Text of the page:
a. Clarifying that the  trial  court  must  evaluate  whether  the  bond  is necessary and beneficial to the child and not just whether any parent-child bond exists; and

b. Clarifying that the  trial  court  must  evaluate  whether  severing  that bond  would  cause  the  child  to  experience  extreme  emotional consequences and not just any adverse effect?

2. Whether a divided three judge panel of the Superior Court, by ignoring this Court’s decisions in In re T.S.M., 71 A.3d 251 (Pa. 2013) and In re E.M., 680 A.2d 481 (Pa. 1993), erred in affirming the trial court’s denial of a petition for termination of parental rights when the almost 5-year-old child had been in care in a secure and stable kinship pre-adoptive foster home for almost four years, and it was undisputed that the mother was unlikely to ever be able to parent the child, that the mother was still court-ordered to have supervised visits due to concerns about the mother’s behavior, and that the court-appointed psychologist opined that the child needed permanence through adoption by her kinship foster parent with whom the child enjoyed a strong and secure bond?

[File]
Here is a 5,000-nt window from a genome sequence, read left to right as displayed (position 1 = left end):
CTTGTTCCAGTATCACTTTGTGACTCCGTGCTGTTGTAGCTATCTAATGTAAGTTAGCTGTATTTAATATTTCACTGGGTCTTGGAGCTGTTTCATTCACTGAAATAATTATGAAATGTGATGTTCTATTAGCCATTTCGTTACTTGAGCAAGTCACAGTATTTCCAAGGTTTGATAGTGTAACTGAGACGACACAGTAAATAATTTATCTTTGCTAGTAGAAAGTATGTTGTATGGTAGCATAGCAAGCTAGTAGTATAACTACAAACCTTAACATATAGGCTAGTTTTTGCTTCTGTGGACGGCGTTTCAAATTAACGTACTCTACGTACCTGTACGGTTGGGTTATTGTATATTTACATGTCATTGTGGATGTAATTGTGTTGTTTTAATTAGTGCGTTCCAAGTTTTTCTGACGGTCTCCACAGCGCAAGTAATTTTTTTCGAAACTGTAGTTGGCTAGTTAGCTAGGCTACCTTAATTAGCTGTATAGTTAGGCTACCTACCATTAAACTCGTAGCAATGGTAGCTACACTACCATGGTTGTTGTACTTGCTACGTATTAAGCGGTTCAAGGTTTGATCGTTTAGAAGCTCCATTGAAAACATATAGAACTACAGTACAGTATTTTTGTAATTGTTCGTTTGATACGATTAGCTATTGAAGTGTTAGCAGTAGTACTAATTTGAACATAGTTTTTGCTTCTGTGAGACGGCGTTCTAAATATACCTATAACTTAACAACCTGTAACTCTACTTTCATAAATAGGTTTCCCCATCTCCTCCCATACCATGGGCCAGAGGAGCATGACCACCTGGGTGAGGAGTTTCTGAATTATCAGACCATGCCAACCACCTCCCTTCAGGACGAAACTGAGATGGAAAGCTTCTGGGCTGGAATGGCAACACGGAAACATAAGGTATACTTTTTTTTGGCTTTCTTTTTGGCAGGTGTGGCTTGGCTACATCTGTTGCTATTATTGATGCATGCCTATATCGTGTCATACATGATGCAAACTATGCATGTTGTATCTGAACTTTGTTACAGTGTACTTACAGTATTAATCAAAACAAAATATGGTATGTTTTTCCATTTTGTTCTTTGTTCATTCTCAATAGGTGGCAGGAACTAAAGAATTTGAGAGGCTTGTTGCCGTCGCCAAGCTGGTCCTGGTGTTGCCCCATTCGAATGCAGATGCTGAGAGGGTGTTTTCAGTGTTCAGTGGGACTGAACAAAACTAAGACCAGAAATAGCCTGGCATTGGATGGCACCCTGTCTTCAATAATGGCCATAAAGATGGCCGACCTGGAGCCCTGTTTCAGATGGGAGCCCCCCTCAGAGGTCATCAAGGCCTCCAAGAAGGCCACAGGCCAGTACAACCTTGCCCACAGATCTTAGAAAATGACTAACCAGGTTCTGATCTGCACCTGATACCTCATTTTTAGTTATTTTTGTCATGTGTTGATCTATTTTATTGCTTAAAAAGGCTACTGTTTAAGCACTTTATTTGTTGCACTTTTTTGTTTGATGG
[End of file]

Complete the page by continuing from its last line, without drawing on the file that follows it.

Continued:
For more information, contact Kevin McKeon or Dennis Whitaker.